This wikibook discusses the IEEE 754 standard concerning floating-point numbers. Beginning chapters of this book focus on newcomers to the standard, who wish to understand and make use of floating point numbers, especially in a programming project. Later chapters of this book, however, focus more on the details of implementation of the IEEE 754 standard. This way, advanced users who want more details, or users who are working to create a floating-point implementation of their own can find the information they need. This book can be used as an ancillary reference source to support other books in the computer science and engineering fields.

Programming examples found in this book attempt to use pseudocode where possible, to prevent an over-reliance on any particular language or platform. Specific examples may utilize a single computer language or assembly language.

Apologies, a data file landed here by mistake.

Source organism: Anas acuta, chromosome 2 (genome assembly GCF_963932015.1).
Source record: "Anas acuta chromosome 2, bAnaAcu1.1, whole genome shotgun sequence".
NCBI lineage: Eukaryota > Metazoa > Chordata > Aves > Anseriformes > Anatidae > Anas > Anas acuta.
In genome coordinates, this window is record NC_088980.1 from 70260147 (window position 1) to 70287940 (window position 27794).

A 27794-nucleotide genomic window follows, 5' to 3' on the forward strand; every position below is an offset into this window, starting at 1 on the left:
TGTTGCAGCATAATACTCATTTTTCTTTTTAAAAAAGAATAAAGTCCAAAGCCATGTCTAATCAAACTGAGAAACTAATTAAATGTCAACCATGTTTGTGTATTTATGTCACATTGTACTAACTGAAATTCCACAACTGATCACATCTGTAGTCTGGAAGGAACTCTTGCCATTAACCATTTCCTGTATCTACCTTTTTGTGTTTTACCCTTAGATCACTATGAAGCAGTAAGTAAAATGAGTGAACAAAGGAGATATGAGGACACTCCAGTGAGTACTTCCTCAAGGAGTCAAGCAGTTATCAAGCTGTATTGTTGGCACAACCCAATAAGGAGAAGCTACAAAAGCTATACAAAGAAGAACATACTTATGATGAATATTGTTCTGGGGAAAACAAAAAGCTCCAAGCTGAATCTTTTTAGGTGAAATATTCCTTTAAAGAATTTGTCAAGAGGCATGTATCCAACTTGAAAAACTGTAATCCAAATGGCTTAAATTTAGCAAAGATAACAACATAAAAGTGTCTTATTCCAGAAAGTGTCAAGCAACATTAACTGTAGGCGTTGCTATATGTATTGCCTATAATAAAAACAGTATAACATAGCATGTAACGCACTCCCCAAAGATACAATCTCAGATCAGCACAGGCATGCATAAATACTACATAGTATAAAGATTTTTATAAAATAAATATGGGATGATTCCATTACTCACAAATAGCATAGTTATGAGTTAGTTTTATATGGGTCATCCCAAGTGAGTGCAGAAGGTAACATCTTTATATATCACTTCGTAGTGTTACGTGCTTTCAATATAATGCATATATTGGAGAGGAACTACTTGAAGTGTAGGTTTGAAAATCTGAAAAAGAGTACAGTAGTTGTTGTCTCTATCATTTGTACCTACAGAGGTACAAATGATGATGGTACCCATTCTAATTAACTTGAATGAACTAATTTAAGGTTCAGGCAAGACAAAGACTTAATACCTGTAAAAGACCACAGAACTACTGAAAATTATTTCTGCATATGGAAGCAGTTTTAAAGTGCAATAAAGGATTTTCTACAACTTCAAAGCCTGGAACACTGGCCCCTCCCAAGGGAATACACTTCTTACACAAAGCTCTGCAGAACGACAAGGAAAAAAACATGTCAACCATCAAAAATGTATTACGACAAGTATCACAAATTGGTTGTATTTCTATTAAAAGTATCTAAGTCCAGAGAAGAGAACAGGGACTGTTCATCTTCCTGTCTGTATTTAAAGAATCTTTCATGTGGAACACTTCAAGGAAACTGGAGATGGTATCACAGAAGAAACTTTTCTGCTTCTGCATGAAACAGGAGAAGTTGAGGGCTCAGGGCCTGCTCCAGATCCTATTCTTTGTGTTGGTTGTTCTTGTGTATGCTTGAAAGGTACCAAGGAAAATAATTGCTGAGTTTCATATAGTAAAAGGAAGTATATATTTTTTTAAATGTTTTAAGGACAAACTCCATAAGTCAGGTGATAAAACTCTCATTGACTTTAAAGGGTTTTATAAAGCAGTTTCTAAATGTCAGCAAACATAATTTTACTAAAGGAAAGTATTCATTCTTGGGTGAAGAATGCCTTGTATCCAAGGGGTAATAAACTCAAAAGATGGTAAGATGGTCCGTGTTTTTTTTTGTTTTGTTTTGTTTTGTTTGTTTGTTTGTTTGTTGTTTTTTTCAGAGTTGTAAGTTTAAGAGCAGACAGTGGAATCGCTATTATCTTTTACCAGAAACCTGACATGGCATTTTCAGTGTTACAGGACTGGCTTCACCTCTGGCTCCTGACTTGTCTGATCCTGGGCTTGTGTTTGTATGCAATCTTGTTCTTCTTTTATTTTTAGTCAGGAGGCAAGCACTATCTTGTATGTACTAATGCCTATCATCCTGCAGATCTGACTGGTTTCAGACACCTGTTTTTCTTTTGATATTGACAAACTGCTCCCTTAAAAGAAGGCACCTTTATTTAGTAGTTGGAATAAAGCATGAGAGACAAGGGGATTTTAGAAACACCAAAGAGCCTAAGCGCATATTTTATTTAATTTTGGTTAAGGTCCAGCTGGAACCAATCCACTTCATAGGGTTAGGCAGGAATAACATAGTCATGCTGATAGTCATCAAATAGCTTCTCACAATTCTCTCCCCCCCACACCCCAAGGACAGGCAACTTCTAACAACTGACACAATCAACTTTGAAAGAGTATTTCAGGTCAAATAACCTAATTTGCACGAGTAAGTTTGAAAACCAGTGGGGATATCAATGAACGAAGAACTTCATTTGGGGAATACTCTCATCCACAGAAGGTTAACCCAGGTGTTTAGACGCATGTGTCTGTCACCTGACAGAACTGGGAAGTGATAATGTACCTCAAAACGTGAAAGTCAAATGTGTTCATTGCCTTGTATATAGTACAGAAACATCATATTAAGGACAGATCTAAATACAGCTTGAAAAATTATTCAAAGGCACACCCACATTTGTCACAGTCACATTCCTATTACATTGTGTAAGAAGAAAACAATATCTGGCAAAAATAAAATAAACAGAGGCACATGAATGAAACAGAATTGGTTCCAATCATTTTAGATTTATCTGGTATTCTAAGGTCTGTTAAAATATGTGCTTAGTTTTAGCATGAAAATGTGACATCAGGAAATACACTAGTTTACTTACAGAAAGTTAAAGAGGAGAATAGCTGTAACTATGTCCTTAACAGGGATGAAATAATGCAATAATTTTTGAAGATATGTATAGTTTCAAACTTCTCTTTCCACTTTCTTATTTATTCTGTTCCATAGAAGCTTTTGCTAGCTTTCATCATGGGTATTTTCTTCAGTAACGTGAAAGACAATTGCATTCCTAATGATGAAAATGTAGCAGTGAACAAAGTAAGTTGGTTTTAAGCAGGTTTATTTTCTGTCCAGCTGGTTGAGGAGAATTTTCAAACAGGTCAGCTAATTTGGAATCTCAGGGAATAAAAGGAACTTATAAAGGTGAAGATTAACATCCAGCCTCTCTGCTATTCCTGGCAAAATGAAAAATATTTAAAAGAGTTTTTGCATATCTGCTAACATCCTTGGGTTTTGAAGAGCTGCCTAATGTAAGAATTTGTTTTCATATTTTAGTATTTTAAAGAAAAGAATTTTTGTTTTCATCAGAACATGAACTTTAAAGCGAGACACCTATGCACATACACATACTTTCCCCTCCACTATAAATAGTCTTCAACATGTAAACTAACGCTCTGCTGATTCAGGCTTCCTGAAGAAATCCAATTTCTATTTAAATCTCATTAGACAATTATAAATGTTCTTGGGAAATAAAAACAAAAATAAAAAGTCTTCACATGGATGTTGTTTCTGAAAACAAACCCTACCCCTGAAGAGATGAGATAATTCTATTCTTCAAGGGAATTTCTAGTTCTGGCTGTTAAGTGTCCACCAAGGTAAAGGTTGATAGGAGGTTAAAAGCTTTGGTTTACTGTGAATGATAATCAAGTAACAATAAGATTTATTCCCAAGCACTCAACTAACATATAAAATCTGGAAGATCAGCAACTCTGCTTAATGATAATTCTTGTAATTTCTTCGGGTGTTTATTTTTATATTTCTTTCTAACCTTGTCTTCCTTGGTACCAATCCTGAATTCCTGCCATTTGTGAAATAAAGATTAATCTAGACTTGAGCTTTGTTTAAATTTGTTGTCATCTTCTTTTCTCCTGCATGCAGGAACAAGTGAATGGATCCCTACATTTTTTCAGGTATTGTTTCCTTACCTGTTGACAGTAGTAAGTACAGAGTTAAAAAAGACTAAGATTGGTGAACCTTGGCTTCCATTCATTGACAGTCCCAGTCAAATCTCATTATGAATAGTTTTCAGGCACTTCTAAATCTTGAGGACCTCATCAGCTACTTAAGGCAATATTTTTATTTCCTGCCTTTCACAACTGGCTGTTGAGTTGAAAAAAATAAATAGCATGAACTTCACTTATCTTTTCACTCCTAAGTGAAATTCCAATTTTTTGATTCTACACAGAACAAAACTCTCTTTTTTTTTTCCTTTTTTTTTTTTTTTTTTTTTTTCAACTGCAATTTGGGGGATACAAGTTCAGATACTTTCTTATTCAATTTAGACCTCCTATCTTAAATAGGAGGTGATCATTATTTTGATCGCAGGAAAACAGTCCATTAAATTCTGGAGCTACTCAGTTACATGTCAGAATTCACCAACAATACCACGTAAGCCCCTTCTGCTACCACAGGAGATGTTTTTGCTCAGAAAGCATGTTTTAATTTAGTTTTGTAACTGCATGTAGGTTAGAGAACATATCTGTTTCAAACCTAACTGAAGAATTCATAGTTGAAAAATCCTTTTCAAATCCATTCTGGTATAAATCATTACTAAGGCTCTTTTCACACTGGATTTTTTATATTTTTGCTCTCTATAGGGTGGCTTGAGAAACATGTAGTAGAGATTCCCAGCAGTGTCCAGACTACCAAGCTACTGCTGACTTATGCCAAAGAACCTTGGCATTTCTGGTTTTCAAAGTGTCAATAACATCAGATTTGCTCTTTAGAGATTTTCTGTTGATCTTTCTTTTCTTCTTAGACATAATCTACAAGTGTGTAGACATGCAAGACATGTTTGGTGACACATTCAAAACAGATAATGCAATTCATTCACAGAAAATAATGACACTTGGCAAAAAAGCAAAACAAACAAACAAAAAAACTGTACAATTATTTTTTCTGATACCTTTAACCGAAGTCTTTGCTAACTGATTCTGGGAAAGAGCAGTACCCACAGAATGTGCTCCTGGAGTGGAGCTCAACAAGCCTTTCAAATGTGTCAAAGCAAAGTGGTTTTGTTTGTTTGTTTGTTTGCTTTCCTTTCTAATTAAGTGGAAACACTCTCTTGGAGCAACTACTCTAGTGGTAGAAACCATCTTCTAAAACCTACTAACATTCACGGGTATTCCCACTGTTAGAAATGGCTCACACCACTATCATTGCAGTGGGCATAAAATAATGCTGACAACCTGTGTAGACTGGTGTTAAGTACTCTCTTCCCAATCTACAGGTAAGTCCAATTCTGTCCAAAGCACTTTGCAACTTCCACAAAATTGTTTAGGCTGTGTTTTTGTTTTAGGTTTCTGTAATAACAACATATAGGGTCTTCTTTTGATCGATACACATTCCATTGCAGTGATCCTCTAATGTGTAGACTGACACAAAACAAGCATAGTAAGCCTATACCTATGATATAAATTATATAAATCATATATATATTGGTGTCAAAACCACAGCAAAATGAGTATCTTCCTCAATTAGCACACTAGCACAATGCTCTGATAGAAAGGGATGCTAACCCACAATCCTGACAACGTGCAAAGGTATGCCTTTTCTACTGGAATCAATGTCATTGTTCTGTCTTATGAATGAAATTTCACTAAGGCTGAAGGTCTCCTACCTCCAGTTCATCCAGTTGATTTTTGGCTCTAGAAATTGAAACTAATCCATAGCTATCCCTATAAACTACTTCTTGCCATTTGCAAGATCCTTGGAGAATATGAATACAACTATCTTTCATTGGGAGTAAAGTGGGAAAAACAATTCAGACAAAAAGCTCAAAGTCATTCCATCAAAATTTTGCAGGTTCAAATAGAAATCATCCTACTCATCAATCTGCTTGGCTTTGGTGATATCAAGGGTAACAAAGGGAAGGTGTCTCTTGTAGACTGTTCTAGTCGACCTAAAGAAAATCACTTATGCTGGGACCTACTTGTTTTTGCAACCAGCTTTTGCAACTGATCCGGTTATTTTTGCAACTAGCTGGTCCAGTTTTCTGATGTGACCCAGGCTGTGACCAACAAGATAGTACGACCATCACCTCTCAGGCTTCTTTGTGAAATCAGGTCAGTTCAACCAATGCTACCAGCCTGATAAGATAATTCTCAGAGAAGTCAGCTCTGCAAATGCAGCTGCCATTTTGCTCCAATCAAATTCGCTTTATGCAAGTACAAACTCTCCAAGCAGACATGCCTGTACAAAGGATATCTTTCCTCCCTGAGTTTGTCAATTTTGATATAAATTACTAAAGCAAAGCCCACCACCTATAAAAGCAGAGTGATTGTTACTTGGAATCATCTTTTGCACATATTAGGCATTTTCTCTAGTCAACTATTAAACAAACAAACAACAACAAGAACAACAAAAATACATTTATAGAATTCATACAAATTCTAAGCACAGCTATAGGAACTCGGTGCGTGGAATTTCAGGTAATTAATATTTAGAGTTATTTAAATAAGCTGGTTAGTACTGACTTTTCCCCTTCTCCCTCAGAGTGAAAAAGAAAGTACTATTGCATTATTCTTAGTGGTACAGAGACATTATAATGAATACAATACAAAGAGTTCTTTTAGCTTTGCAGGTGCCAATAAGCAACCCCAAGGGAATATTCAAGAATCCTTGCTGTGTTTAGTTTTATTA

Prerequisites to this book include an understanding of exponents and Algebra, and an understanding of binary number representation.

## Table of ContentsEdit

### Section 1: Number RepresentationEdit

### Section 2: IEEE 754Edit

### Section 3: Floating Point ArithmeticEdit

### Section 4: Floating Point HardwareEdit

- Converting FP and Integers
- Exceptions
- Trap Handlers
- Flags
- Floating Point Hardware
- Soft Implementations

### Section 5: AlgorithmsEdit

- Arithmetic Algorithms
- Exponents and Square Roots
- Trancendentals

## Further ReadingEdit

- IEEE 754 references
- Let's Get To The (Floating) Point by Chris Hecker
- What Every Computer Scientist Should Know About Floating-Point Arithmetic by David Goldberg - a good introduction and explanation.
- IEEE 854-1987 History and minutes
- Converter
- Another Converter
*The pitfalls of verifying floating-point computations*, by David Monniaux, also printed in*ACM Transactions on programming languages and systems (TOPLAS)*, May 2008: a compendium of non-intuitive behaviours of floating-point on popular architectures, with implications for program verification and testing